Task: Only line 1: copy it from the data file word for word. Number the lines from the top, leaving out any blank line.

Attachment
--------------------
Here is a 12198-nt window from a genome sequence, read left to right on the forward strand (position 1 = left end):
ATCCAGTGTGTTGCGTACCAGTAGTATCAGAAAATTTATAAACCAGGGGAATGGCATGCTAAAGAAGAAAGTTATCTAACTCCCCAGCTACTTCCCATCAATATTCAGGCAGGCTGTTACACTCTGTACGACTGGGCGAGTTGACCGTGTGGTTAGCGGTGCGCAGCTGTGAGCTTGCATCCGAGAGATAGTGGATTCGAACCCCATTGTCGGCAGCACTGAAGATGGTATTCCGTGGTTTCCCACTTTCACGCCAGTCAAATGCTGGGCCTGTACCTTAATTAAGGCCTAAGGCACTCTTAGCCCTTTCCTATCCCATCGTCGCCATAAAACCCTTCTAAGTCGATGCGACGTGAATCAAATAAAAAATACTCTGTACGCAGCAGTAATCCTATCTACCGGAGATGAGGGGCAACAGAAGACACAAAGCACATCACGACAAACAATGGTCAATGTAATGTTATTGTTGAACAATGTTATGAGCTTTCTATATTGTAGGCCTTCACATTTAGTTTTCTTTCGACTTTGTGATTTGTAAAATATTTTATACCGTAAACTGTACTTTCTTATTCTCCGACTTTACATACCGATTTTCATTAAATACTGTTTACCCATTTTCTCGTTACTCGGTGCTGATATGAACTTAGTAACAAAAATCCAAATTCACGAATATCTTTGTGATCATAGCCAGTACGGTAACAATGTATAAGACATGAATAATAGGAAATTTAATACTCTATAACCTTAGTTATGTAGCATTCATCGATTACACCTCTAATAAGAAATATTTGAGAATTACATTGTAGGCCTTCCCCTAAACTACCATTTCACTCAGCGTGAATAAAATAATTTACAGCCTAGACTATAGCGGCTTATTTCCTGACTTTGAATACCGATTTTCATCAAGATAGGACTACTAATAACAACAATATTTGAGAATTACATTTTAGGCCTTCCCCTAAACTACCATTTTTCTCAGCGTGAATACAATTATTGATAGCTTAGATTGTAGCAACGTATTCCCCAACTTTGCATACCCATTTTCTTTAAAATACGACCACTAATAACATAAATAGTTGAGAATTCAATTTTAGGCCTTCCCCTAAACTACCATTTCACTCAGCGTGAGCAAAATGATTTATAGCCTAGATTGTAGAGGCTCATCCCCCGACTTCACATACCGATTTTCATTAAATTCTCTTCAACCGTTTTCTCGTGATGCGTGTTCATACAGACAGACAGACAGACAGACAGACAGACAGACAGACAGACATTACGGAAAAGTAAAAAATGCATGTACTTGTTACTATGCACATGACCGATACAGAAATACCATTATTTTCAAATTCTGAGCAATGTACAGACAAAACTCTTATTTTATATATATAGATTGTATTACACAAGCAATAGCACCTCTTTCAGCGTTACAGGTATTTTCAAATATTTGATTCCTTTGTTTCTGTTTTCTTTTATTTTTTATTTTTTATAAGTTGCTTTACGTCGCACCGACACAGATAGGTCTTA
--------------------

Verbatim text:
Here is a 12198-nt window from a genome sequence, read left to right on the forward strand (position 1 = left end):